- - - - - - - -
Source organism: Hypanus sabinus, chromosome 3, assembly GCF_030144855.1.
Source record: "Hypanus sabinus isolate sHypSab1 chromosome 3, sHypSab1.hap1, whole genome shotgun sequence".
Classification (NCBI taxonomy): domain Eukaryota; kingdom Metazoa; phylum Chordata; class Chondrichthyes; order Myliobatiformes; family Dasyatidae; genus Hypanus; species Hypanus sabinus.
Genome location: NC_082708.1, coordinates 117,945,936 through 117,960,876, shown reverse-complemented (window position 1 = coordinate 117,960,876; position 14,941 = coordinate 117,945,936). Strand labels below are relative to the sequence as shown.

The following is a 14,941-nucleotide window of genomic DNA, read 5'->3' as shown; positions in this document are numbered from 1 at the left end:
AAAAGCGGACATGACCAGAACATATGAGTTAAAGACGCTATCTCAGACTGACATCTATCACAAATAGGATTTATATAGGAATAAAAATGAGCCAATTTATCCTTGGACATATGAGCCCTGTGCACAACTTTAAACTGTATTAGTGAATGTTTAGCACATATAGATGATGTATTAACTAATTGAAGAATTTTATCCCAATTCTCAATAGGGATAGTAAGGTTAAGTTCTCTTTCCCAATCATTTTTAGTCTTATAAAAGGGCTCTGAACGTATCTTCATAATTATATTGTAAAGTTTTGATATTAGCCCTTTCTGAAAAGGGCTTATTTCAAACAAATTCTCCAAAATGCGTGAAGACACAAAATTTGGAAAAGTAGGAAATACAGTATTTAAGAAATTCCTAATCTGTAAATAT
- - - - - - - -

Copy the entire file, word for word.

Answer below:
Source organism: Hypanus sabinus, chromosome 3, assembly GCF_030144855.1.
Source record: "Hypanus sabinus isolate sHypSab1 chromosome 3, sHypSab1.hap1, whole genome shotgun sequence".
Classification (NCBI taxonomy): domain Eukaryota; kingdom Metazoa; phylum Chordata; class Chondrichthyes; order Myliobatiformes; family Dasyatidae; genus Hypanus; species Hypanus sabinus.
Genome location: NC_082708.1, coordinates 117,945,936 through 117,960,876, shown reverse-complemented (window position 1 = coordinate 117,960,876; position 14,941 = coordinate 117,945,936). Strand labels below are relative to the sequence as shown.

The following is a 14,941-nucleotide window of genomic DNA, read 5'->3' as shown; positions in this document are numbered from 1 at the left end:
AAAAGCGGACATGACCAGAACATATGAGTTAAAGACGCTATCTCAGACTGACATCTATCACAAATAGGATTTATATAGGAATAAAAATGAGCCAATTTATCCTTGGACATATGAGCCCTGTGCACAACTTTAAACTGTATTAGTGAATGTTTAGCACATATAGATGATGTATTAACTAATTGAAGAATTTTATCCCAATTCTCAATAGGGATAGTAAGGTTAAGTTCTCTTTCCCAATCATTTTTAGTCTTATAAAAGGGCTCTGAACGTATCTTCATAATTATATTGTAAAGTTTTGATATTAGCCCTTTCTGAAAAGGGCTTATTTCAAACAAATTCTCCAAAATGCGTGAAGACACAAAATTTGGAAAAGTAGGAAATACAGTATTTAAGAAATTCCTAATCTGTAAATAT